OUSA suspends Spring 2020 General Assembly in light of COVID-19

March 13, 2020

Toronto, ON - Yesterday, the Ontario Undergraduate Student Alliance (OUSA) suspended the biannual meeting of its General Assembly, which was scheduled to take place this weekend at Western University. This decision was made in accordance with the statement put out by Western University yesterday afternoon, which advised that all discretionary events on campus with more than 50 people currently scheduled until April 30, 2020 be cancelled, postponed, or offered virtually. Western’s decision was made in consultation with Middlesex-London Health Unit and is motivated by efforts to ensure the health and safety of visitors to the campus and local community.

OUSA responds to A Roadmap to Wellness: a plan to build Ontario’s mental health and addictions system

March 3, 2020


Today, the Honourable Christine Elliott, Minister of Health and Deputy Premier, announced A Roadmap to Wellness: A plan to build Ontario’s mental health and addictions system. This mental health strategy sets out to build a connected mental health and addictions system and focuses on four pillars: improving quality, expanding existing services, implementing innovative solutions, and improving access.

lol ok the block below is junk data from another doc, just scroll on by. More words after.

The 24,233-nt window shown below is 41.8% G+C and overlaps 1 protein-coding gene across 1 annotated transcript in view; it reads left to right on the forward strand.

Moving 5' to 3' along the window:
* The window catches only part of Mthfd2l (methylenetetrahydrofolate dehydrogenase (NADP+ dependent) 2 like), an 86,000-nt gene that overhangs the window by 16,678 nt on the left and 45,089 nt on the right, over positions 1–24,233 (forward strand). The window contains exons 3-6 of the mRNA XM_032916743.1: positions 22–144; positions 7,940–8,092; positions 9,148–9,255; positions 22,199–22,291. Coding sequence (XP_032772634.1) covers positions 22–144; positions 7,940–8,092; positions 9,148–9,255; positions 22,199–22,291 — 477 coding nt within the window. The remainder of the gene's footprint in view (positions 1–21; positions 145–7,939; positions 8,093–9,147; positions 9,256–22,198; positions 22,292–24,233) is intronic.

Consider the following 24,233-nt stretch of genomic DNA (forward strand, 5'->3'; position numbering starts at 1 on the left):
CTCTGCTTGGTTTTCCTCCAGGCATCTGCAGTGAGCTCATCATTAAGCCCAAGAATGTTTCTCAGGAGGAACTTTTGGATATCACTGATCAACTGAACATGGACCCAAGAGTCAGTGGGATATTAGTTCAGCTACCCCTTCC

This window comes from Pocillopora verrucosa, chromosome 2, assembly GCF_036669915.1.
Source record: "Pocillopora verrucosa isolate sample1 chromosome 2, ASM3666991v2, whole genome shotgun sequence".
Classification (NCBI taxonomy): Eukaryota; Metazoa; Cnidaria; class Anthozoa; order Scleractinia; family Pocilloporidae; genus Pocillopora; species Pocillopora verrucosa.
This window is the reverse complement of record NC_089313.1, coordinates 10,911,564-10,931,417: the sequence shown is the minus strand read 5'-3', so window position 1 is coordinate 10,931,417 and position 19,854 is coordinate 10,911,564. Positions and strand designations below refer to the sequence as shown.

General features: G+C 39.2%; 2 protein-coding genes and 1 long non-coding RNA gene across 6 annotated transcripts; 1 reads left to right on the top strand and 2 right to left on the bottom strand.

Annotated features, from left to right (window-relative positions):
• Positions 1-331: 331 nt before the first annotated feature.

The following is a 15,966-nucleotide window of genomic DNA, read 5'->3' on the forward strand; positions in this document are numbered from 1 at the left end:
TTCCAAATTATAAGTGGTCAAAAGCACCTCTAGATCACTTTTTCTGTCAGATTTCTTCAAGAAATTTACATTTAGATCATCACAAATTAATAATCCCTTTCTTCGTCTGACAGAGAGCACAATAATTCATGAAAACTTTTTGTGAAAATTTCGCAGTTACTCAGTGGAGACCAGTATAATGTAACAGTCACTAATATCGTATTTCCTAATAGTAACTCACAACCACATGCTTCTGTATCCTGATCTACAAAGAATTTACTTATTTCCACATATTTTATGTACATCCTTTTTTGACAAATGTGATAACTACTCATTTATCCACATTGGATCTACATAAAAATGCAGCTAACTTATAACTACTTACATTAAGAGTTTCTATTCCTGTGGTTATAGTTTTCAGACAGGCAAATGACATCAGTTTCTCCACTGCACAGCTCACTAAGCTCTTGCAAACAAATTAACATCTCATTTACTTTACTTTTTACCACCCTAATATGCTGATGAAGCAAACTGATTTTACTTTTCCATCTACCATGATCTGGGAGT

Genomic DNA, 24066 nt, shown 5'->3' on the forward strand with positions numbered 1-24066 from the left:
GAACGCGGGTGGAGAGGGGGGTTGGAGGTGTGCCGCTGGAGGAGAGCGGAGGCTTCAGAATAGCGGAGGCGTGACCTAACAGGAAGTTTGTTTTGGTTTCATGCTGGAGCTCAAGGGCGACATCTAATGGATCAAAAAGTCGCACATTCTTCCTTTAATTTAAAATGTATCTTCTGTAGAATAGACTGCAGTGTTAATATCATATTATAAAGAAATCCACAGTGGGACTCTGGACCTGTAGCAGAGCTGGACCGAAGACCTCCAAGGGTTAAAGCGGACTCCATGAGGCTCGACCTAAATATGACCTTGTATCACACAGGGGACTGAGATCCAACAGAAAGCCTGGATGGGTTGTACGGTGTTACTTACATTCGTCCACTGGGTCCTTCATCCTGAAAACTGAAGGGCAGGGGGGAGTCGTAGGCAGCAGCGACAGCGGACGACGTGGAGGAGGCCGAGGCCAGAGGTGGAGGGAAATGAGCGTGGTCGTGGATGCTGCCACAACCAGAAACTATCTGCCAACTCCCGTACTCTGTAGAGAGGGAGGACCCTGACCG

OUSA responds to the full release of the Student Voices on Sexual Violence survey results


Content Warning: this press release contains upsetting subject matter regarding sexual violence.

Today, the full results from the 2018 Student Voices on Sexual Violence (SVSV) survey were released, including responses from over 160,000 post-secondary students — 117,000 of whom were university students. The Ontario Undergraduate Student Alliance (OUSA) led a call-to-action for the province to conduct a climate survey to collect accurate and standardized data about student experiences with institutional responses to sexual violence. Since the survey was completed, OUSA has advocated for the  public release of the full survey dataset to support informed, evidence-based recommendations. OUSA is hopeful that the provincial government recognizes the severity of this issue and will use this opportunity to invest significantly in gender-based violence prevention and response at post-secondary campuses across Ontario.